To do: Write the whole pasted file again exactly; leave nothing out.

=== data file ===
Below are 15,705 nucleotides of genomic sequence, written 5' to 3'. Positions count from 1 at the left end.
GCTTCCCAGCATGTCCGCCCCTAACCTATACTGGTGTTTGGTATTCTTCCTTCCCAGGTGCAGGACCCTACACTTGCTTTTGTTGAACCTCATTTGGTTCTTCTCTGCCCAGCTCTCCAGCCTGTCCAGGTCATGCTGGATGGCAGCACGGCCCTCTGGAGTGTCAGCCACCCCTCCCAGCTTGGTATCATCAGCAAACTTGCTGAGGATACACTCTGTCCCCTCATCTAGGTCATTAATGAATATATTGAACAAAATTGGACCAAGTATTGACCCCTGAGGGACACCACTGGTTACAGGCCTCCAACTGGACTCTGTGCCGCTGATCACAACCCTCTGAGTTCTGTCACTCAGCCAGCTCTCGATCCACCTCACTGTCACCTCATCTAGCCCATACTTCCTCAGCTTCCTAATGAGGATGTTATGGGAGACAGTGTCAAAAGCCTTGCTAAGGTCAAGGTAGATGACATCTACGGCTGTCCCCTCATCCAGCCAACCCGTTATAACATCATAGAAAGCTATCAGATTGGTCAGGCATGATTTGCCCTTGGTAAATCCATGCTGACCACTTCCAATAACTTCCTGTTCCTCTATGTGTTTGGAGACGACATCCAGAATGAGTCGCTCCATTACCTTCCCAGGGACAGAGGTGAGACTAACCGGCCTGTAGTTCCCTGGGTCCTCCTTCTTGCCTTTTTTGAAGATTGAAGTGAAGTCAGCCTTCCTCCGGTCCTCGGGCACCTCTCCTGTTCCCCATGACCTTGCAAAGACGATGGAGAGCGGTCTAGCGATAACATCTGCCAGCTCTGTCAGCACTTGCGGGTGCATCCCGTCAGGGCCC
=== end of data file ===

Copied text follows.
Below are 15,705 nucleotides of genomic sequence, written 5' to 3'. Positions count from 1 at the left end.
GCTTCCCAGCATGTCCGCCCCTAACCTATACTGGTGTTTGGTATTCTTCCTTCCCAGGTGCAGGACCCTACACTTGCTTTTGTTGAACCTCATTTGGTTCTTCTCTGCCCAGCTCTCCAGCCTGTCCAGGTCATGCTGGATGGCAGCACGGCCCTCTGGAGTGTCAGCCACCCCTCCCAGCTTGGTATCATCAGCAAACTTGCTGAGGATACACTCTGTCCCCTCATCTAGGTCATTAATGAATATATTGAACAAAATTGGACCAAGTATTGACCCCTGAGGGACACCACTGGTTACAGGCCTCCAACTGGACTCTGTGCCGCTGATCACAACCCTCTGAGTTCTGTCACTCAGCCAGCTCTCGATCCACCTCACTGTCACCTCATCTAGCCCATACTTCCTCAGCTTCCTAATGAGGATGTTATGGGAGACAGTGTCAAAAGCCTTGCTAAGGTCAAGGTAGATGACATCTACGGCTGTCCCCTCATCCAGCCAACCCGTTATAACATCATAGAAAGCTATCAGATTGGTCAGGCATGATTTGCCCTTGGTAAATCCATGCTGACCACTTCCAATAACTTCCTGTTCCTCTATGTGTTTGGAGACGACATCCAGAATGAGTCGCTCCATTACCTTCCCAGGGACAGAGGTGAGACTAACCGGCCTGTAGTTCCCTGGGTCCTCCTTCTTGCCTTTTTTGAAGATTGAAGTGAAGTCAGCCTTCCTCCGGTCCTCGGGCACCTCTCCTGTTCCCCATGACCTTGCAAAGACGATGGAGAGCGGTCTAGCGATAACATCTGCCAGCTCTGTCAGCACTTGCGGGTGCATCCCGTCAGGGCCC